The bottom line is this – no matter how friendly the interviewer is, they’re not your friend. Not yet. Unless they are, but that’s a whole different matter.

The point of an interview is for an employer to assess how your skills will suit a specific role or position, not to find out what football team you support. Now, you may be thinking “but during my last interview, it was very casual. We talked about our interests and stuff as well as the professional stuff”. And that is precisely the point we’re making here.

The professional parts must take priority. If the interview becomes very laid back, that’s fine. However, you don’t want to leave the interview without showing the interviewer why you’re the best person for the job.

Confusingly, if the interviewer wants to make things more casual and personal, you shouldn’t not answer. It’s a balancing act, for sure, but just remember why you’re there.

 

Speaking Ill of Previous Employers or Colleagues.

One of the biggest mistakes you can make during a job interview is speaking ill of either former employers, or former workmates/colleagues. Here’s why:

Firstly, you don’t know what connection your former and potentially new employer has. For all you know, they play golf together every Sunday. So, it’s best not to badmouth them just in case. Second, it shows bad character on your behalf.

If you’re readily moaning and complaining about former colleagues and workmates, what’s to say you won’t do it in this new position? This is the thought process the interviewer will likely have and will harm your chances of landing the position. Because of this, we strongly advise against doing this and avoid this mistake at all costs.

 

Asking About Pay or Salary.

Of course, one of the biggest factors of starting a new job is the pay rate or salary. However, this is something you should avoid bringing up during the interview unprovoked.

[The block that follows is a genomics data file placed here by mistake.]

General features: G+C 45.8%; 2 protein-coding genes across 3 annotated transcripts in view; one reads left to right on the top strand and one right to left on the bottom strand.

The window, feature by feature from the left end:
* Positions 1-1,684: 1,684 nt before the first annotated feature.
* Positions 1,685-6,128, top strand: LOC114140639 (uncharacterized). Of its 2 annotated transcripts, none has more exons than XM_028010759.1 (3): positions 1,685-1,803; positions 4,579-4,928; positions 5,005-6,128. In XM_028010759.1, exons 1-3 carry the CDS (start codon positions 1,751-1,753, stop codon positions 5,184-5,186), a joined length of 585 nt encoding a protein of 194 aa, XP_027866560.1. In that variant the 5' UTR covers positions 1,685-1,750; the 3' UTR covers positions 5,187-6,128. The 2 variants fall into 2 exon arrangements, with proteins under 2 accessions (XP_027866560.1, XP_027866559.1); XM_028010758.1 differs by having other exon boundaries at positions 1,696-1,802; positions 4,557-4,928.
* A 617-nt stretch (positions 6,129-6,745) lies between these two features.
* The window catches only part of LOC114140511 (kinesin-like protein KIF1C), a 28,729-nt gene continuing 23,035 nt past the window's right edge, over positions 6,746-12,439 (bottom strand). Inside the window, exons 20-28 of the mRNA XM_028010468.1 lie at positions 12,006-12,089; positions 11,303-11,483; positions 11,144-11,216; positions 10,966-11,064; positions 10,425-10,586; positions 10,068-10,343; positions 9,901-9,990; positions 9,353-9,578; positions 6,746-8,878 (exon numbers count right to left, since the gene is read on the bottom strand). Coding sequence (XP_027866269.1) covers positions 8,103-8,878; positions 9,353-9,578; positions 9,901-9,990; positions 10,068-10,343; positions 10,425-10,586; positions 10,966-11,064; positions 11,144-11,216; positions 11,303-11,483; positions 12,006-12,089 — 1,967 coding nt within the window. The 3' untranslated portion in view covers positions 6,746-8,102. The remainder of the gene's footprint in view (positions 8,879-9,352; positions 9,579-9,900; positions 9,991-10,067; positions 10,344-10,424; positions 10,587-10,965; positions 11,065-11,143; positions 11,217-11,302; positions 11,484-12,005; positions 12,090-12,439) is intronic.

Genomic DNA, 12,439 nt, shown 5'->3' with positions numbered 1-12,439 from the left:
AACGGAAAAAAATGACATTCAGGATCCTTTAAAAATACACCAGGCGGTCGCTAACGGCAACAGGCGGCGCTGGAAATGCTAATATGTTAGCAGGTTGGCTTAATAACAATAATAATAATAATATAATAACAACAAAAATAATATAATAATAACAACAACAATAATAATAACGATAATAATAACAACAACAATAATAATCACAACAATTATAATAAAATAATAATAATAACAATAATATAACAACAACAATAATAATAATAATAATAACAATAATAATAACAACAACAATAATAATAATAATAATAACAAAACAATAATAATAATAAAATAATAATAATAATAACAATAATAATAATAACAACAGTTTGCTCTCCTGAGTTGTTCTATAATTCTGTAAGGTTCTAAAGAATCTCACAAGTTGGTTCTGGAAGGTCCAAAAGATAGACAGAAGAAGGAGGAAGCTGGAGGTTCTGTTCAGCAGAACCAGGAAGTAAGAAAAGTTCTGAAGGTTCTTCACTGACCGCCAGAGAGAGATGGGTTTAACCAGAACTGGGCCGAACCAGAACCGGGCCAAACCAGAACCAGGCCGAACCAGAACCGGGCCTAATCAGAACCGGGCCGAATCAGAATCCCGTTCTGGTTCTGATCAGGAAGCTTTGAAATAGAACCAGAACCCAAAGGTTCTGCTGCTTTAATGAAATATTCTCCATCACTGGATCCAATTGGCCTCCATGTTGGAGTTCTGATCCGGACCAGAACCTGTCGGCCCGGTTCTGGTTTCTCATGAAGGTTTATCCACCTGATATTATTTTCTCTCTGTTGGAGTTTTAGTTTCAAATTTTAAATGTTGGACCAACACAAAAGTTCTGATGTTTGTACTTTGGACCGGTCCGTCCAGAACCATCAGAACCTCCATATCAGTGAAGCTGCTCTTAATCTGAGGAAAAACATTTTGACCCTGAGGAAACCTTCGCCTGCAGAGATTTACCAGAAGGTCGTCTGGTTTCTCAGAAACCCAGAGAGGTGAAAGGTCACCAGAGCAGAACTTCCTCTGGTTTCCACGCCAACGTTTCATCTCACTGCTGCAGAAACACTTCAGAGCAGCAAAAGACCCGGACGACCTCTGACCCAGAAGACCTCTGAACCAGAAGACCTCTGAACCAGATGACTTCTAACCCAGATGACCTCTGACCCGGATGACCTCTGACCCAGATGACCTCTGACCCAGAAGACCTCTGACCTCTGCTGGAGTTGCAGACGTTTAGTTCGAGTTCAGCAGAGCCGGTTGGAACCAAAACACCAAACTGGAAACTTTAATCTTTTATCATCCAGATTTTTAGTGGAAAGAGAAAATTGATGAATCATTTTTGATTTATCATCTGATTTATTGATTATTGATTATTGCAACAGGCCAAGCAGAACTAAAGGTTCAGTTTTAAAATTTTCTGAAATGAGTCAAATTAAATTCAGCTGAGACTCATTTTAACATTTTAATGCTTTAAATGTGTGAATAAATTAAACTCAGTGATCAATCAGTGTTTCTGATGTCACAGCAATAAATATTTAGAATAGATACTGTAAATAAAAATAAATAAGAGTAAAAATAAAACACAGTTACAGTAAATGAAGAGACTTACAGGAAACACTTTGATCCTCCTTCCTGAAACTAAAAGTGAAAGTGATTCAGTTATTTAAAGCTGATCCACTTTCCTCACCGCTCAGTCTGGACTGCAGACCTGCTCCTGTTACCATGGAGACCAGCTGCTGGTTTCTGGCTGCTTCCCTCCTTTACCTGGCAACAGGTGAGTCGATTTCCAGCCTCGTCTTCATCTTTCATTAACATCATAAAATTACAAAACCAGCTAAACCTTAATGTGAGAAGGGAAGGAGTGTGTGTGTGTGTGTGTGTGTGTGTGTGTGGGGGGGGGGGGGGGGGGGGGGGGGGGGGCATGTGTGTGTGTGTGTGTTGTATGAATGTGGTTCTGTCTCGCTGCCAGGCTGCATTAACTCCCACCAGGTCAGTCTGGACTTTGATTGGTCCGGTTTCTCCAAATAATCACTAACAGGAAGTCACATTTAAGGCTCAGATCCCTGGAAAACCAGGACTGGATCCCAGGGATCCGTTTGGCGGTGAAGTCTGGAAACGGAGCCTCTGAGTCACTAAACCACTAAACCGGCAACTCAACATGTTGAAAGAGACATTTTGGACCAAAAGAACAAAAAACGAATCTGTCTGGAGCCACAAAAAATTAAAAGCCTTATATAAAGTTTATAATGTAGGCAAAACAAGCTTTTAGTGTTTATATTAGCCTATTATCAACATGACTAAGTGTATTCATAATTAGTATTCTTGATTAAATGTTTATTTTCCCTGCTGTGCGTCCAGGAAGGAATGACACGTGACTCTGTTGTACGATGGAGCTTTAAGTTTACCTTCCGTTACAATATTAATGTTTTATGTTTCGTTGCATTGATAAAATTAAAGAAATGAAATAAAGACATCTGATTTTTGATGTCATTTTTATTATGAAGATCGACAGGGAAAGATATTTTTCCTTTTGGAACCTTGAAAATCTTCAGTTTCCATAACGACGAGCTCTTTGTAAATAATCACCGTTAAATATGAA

Why? I’ll tell you why.

You’re never going to go through the process of finding a position, going for an interview, completing the interview, and being offered the job without finding out what the pay rate or salary is. It just doesn’t happen. So, although it may not be explicitly known before entering the interview, you’ll know by the time you need to make a decision.

However, if this doesn’t work for you, there are ‘acceptable’ times to ask, such as when the interviewer asks, “do you have any questions”. However, if you’re going to ask at this time, make sure you ask appropriately. Don’t fly in with guns blazing. Instead, we recommend a more playful “I hate to be that guy, but can I ask about the rate of pay for the position” or something similar. However, it’s always best to line up another question or two to ask around this, to ensure it doesn’t look as though your only interest is the money.

 

Conclusion.

There you have it, 6 mistakes to avoid during a job interview in 2020. Think we’ve missed any? Let us know in the comments below.

Now that you know the mistakes to avoid this year, why not start applying? Head over to our jobs page to see the positions we’re currently hiring for. Or, if you think you’re not ready yet, and need to read more job interview-based blogs, click here.

Thanks for reading, and good luck at your next interview!